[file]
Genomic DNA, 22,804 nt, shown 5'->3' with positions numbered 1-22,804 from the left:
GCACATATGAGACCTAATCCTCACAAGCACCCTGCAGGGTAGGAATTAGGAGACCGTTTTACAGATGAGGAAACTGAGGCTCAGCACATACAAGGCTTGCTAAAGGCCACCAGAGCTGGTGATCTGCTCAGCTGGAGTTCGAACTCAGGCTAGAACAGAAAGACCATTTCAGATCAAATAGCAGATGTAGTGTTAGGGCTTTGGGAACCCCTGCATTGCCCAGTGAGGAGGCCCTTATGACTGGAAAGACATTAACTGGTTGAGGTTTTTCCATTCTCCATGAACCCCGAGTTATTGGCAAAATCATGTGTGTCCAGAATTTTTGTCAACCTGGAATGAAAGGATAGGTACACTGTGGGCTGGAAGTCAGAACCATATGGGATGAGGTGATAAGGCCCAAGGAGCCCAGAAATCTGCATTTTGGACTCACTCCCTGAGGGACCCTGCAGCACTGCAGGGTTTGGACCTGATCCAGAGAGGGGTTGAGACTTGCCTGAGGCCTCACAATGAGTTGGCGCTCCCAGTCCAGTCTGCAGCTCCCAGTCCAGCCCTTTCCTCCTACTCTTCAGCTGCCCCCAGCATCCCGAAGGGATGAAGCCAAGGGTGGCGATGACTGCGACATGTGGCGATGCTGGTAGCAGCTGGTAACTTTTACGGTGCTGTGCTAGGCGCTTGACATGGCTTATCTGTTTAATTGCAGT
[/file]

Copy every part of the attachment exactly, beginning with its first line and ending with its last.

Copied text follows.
Genomic DNA, 22,804 nt, shown 5'->3' with positions numbered 1-22,804 from the left:
GCACATATGAGACCTAATCCTCACAAGCACCCTGCAGGGTAGGAATTAGGAGACCGTTTTACAGATGAGGAAACTGAGGCTCAGCACATACAAGGCTTGCTAAAGGCCACCAGAGCTGGTGATCTGCTCAGCTGGAGTTCGAACTCAGGCTAGAACAGAAAGACCATTTCAGATCAAATAGCAGATGTAGTGTTAGGGCTTTGGGAACCCCTGCATTGCCCAGTGAGGAGGCCCTTATGACTGGAAAGACATTAACTGGTTGAGGTTTTTCCATTCTCCATGAACCCCGAGTTATTGGCAAAATCATGTGTGTCCAGAATTTTTGTCAACCTGGAATGAAAGGATAGGTACACTGTGGGCTGGAAGTCAGAACCATATGGGATGAGGTGATAAGGCCCAAGGAGCCCAGAAATCTGCATTTTGGACTCACTCCCTGAGGGACCCTGCAGCACTGCAGGGTTTGGACCTGATCCAGAGAGGGGTTGAGACTTGCCTGAGGCCTCACAATGAGTTGGCGCTCCCAGTCCAGTCTGCAGCTCCCAGTCCAGCCCTTTCCTCCTACTCTTCAGCTGCCCCCAGCATCCCGAAGGGATGAAGCCAAGGGTGGCGATGACTGCGACATGTGGCGATGCTGGTAGCAGCTGGTAACTTTTACGGTGCTGTGCTAGGCGCTTGACATGGCTTATCTGTTTAATTGCAGT